I got myself a really nice Samsung SSD to replace the slow as hell 5400RPM WD I had as my main drive in my laptop, and seeing the size got me to thinking about base conversion.
Let's do conversions!
"Real hardware works in base two, hard drive marketing fluff in base 10. That's all the context knowledge you need."
Now ain't that cute? But it's wrong!
There is nothing in a hard drive that requires or even encourages capacity to come in powers of two. Heck, they don't even have to have an even number of platters, or of active surfaces. Nor a power-of-two related number of cylinders, or number of sectors per track. The latter figure in fact varies from outer cylinder to inner. I am currently looking at a "4 TB" hard drive, or rather a 4 TB partition, which occupies the entire drive. Windows reports this as 4,000,650,883,072 bytes. Which power of 1024 would you prefer be used? 3.63 TiB, or 3725.9 GiB?
Yes, the sectors are 512, now 4096, bytes each, but there's really nothing in a hard drive that requires that either. 512 bytes is a legacy of early virtual memory operating systems that ran on hardware that used 512 byte pages; making your sector size the same as your page size is convenient. And making that a power of two is convenient for building DMA controllers that talk to the hard drive; you don't have to implement the low-order 9 bits of memory address or transfer length.
There are numerous other examples in hardware storage capacity. The most obvious is a tape cartridge. The tape is generally as long as it can be and still fit in the cart. Its capacity is whatever fits on that length of tape. An LTO-4 cart has a native capacity of a little more than 800,000,000,000 bytes. There is nothing about it that encourages a capacity that's related to a power of 1024. Or of 2, for that matter.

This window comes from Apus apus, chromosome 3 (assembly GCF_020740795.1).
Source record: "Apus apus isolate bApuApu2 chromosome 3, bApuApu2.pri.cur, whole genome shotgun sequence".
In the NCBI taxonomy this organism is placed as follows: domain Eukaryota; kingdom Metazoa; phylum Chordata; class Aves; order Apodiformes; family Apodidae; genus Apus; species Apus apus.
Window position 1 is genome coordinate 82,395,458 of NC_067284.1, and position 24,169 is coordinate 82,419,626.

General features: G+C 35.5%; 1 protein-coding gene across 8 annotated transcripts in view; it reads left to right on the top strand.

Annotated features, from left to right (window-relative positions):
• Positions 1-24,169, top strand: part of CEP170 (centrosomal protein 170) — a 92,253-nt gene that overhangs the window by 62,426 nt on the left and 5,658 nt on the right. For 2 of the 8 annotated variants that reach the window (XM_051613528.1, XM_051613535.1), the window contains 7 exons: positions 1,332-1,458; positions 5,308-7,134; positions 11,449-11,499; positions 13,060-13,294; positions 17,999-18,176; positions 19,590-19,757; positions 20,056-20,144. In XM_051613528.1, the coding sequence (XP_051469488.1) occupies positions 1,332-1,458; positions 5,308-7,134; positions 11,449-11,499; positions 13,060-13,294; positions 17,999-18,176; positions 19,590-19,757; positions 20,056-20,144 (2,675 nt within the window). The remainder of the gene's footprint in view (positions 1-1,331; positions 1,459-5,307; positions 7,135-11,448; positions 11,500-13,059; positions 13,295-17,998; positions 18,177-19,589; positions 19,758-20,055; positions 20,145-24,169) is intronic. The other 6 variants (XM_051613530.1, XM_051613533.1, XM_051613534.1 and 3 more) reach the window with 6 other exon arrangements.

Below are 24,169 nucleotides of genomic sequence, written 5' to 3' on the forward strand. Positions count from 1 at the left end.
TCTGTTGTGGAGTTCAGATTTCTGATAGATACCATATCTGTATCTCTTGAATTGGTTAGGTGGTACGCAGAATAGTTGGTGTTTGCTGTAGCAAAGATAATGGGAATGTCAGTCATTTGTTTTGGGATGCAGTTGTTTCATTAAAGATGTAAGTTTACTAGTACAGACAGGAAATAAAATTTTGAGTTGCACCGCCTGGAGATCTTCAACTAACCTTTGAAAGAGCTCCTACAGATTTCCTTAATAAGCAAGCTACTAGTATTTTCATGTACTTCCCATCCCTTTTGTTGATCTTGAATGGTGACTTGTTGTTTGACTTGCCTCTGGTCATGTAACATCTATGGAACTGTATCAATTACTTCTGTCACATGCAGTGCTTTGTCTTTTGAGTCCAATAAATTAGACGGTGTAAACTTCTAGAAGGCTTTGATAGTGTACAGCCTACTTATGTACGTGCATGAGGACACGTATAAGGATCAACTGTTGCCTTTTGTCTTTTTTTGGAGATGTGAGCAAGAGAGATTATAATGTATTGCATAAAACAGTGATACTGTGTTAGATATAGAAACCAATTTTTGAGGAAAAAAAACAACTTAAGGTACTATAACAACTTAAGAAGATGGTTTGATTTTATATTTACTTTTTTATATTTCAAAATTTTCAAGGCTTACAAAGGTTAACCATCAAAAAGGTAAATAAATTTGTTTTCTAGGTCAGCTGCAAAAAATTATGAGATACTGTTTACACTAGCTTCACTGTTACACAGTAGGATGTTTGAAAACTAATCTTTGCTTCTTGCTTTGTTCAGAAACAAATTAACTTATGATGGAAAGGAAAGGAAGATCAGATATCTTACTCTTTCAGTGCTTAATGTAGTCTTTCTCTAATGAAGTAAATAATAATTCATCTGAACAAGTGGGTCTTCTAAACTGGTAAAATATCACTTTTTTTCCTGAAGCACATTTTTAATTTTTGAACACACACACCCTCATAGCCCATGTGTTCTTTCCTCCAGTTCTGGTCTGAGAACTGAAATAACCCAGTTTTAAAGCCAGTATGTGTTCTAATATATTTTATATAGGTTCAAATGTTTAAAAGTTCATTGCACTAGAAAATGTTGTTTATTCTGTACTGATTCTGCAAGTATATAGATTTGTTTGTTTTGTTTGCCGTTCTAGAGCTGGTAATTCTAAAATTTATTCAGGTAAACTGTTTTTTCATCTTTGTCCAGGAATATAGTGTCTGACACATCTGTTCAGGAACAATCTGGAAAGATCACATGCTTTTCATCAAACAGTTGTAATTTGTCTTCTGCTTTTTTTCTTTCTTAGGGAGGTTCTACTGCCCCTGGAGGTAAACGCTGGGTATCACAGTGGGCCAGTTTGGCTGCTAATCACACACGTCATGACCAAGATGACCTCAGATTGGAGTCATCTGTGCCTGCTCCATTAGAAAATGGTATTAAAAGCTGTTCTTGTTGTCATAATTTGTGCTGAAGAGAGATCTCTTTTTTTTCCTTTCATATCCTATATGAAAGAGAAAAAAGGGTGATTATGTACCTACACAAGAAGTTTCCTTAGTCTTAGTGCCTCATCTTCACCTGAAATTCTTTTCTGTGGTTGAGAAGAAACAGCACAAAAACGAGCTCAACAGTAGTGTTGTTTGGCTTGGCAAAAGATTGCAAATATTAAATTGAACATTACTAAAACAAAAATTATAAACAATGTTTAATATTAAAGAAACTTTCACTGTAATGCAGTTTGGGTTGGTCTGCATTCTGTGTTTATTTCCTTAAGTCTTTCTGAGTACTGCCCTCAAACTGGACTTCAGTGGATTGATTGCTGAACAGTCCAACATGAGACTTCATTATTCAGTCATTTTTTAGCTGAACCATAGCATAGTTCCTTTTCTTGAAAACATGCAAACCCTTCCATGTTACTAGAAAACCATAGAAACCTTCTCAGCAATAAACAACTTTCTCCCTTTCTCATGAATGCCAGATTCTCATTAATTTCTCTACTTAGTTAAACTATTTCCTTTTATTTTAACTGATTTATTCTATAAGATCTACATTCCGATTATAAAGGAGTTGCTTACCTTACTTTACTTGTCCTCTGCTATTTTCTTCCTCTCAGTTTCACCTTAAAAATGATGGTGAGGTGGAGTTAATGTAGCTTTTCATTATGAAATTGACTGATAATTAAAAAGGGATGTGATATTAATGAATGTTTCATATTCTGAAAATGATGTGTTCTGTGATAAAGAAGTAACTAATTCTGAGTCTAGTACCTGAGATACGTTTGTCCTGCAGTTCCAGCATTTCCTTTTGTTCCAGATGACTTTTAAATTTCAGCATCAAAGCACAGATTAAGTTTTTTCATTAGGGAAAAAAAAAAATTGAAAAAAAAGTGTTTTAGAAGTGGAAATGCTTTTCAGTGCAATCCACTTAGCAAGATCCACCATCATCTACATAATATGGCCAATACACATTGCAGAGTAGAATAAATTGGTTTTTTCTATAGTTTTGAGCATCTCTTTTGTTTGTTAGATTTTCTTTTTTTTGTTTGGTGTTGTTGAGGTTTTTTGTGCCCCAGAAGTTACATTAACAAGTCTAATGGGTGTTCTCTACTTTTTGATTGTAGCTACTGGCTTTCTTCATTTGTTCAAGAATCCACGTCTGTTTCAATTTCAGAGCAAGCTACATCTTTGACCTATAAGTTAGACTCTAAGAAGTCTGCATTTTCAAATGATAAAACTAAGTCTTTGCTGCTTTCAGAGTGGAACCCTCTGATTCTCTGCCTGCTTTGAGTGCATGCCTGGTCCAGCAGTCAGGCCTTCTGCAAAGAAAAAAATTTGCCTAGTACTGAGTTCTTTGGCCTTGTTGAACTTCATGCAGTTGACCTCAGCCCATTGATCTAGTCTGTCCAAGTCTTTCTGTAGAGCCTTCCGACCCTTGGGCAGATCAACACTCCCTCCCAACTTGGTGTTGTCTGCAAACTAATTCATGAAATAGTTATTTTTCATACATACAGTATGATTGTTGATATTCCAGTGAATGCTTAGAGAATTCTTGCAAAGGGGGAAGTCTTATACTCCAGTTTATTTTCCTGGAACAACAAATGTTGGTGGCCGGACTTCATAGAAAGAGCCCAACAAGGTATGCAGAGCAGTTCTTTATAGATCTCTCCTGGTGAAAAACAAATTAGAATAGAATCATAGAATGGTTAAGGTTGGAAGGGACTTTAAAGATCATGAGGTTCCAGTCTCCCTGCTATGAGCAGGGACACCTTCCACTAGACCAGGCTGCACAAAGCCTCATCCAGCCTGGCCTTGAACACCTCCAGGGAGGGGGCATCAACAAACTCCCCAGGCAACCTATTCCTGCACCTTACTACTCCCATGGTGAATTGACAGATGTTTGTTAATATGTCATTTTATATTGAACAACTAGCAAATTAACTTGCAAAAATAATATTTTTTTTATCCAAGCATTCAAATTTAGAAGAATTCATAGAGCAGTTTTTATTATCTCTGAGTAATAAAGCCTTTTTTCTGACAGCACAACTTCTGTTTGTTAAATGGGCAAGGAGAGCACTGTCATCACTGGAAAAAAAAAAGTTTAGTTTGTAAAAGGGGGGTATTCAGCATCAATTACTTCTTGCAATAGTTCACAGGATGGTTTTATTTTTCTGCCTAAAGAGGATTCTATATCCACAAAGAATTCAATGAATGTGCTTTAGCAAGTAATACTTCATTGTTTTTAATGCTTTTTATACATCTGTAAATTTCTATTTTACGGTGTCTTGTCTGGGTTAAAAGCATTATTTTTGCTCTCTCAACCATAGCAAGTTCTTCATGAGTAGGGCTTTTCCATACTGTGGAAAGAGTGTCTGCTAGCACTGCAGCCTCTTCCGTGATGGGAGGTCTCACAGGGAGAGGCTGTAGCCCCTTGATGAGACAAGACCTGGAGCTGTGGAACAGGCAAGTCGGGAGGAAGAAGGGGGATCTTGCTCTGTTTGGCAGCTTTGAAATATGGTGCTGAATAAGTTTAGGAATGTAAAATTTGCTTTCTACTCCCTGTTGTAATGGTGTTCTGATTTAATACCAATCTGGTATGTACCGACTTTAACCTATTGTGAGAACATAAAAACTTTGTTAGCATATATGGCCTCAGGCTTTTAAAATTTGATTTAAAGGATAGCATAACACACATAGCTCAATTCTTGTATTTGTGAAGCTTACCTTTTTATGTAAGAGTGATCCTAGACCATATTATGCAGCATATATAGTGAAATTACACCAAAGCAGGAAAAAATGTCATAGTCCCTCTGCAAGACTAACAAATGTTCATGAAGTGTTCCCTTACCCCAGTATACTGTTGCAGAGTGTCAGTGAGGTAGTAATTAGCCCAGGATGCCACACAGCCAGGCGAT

The same is true of clock rates: A CPU clocked at "2 GHz" is clocked at 2,000,000,000 Hz. Really. A NIC running at "100 megabits/sec" is running at 100,000,000 bits/sec. And so on.
But there's also RAM!
RAM is different. Because of the way it's addressed, it is very convenient that the chips (and therefore DIMMs) have sizes that can be expressed as binary numbers with a whole lot of trailing zeroes. If you had 28 bits of address coming into a DIMM, but the DIMM only implemented 250,000,000 bytes instead of 268,435,456, then something in the system would have to keep track of which combinations of address bits weren't really implemented in that DIMM. As it is, it is easy for multiple DIMMs to be aggregated into a single array that presents one block of physically contiguous addresses to the CPU.
In this, RAM is the exception, not the rule. Darn little else in computing has any technical reason for coming in "binary megabytes" or "binary gigabytes".
I would also add that hard drives have always been marked in powers-of-1000 capacities, going back to the original IBM RAMAC drive (capacity of 5 million characters, having 50 surfaces with a capacity of 100,000 characters each). At that time memory was expressed in "KB", which meant 1024 bytes, this being subtly distinguishable—if everyone was paying attention and whoever prepared the written materials didn't "correct" things—from "kB", which meant 1000 bytes, the way SI intended.
Unfortunately the SI prefixes for mega, giga, and tera were already uppercased; m already meant "milli", etc. Nevertheless the main memory makers, who of course got to the "mega" range many many years after the hard drives did, just went ahead and co-opted the M prefix to mean 1024² even though the hard drive makers were already using it in its proper SI meaning. And repeat for giga and tera. It's the RAM makers who ignored the standards.